The Collaborative International Dictionary of English v.0.48:
Test \Test\, n. [OE. test test, or cupel, potsherd, F. t[^e]t,
from L. testum an earthen vessel; akin to testa a piece of
burned clay, an earthen pot, a potsherd, perhaps for tersta,
and akin to torrere to patch, terra earth (cf. Thirst, and
Terrace), but cf. Zend tasta cup. Cf. Test a shell,
Testaceous, Tester a covering, a coin, Testy,
1. (Metal.) A cupel or cupelling hearth in which precious
metals are melted for trial and refinement.
Our ingots, tests, and many mo. --Chaucer.
2. Examination or trial by the cupel; hence, any critical
examination or decisive trial; as, to put a man's
assertions to a test. "Bring me to the test." --Shak.
3. Means of trial; as, absence is a test of love.
Each test every light her muse will bear. --Dryden.
4. That with which anything is compared for proof of its
genuineness; a touchstone; a standard.
Life, force, and beauty must to all impart,
At once the source, and end, and test of art.
5. Discriminative characteristic; standard of judgment;
ground of admission or exclusion.
Our test excludes your tribe from benefit. --Dryden.
6. Judgment; distinction; discrimination.
Who would excel, when few can make a test
Betwixt indifferent writing and the best? --Dryden.
7. (Chem.) A reaction employed to recognize or distinguish
any particular substance or constituent of a compound, as
the production of some characteristic precipitate; also,
the reagent employed to produce such reaction; thus, the
ordinary test for sulphuric acid is the production of a
white insoluble precipitate of barium sulphate by means of
some soluble barium salt.
8. A set of questions to be answered or problems to be
solved, used as a means to measure a person's knowledge,
aptitude, skill, intelligence, etc.; in school settings,
synonymous with examination or exam; as, an
intelligence test. Also used attributively; as a test
score, test results.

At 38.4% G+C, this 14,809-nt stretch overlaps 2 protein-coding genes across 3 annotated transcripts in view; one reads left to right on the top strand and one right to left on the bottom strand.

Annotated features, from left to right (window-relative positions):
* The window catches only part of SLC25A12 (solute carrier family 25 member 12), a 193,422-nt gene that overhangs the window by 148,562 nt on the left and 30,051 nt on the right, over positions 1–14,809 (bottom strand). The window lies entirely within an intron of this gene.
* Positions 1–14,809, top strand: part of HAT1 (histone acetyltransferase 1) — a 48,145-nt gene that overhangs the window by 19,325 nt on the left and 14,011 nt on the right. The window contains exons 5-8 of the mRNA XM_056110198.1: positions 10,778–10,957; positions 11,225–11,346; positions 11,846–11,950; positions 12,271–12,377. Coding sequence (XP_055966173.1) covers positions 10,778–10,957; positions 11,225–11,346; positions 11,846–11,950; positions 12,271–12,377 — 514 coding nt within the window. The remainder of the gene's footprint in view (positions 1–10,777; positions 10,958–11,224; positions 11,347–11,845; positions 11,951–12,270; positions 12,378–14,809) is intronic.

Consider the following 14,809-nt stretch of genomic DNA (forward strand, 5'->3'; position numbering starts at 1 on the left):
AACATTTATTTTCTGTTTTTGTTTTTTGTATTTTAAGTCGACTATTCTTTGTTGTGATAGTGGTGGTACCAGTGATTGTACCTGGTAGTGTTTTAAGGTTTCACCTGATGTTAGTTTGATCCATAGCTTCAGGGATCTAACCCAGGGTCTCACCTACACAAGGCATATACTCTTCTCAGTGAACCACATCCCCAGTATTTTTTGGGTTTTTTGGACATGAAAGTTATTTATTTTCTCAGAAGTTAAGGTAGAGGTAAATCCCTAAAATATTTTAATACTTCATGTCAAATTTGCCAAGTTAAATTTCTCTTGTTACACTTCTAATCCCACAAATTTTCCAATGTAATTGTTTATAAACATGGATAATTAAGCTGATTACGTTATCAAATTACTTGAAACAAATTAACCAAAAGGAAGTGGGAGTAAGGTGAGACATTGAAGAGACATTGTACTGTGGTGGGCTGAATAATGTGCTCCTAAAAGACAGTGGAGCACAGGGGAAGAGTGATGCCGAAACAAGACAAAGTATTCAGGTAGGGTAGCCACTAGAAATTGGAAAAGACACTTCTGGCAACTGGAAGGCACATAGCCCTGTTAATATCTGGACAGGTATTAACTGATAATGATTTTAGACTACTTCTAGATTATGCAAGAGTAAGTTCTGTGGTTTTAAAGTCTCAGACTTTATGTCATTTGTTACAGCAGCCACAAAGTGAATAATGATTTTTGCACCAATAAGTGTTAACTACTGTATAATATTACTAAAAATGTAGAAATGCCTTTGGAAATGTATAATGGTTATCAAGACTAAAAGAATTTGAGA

Test act (Eng. Law), an act of the English Parliament
prescribing a form of oath and declaration against
transubstantiation, which all officers, civil and
military, were formerly obliged to take within six months
after their admission to office. They were obliged also to
receive the sacrament according to the usage of the Church
of England. --Blackstone.
Test object (Optics), an object which tests the power or
quality of a microscope or telescope, by requiring a
certain degree of excellence in the instrument to
determine its existence or its peculiar texture or
(a) (Chem.) Paper prepared for use in testing for certain
substances by being saturated with a reagent which
changes color in some specific way when acted upon by
those substances; thus, litmus paper is turned red by
acids, and blue by alkalies, turmeric paper is turned
brown by alkalies, etc.
(b) (Law) An instrument admitted as a standard or
comparison of handwriting in those jurisdictions in
which comparison of hands is permitted as a mode of
Test tube. (Chem.)
(a) A simple tube of thin glass, closed at one end, for
heating solutions and for performing ordinary
(b) A graduated tube.
Syn: Criterion; standard; experience; proof; experiment;
Usage: Test, Trial. Trial is the wider term; test is a
searching and decisive trial. It is derived from the
Latin testa (earthen pot), which term was early
applied to the fining pot, or crucible, in which
metals are melted for trial and refinement. Hence the
peculiar force of the word, as indicating a trial or
criterion of the most decisive kind.
I leave him to your gracious acceptance, whose
trial shall better publish his commediation.
Thy virtue, prince, has stood the test of
Like purest gold, that tortured in the furnace,
Comes out more bright, and brings forth all its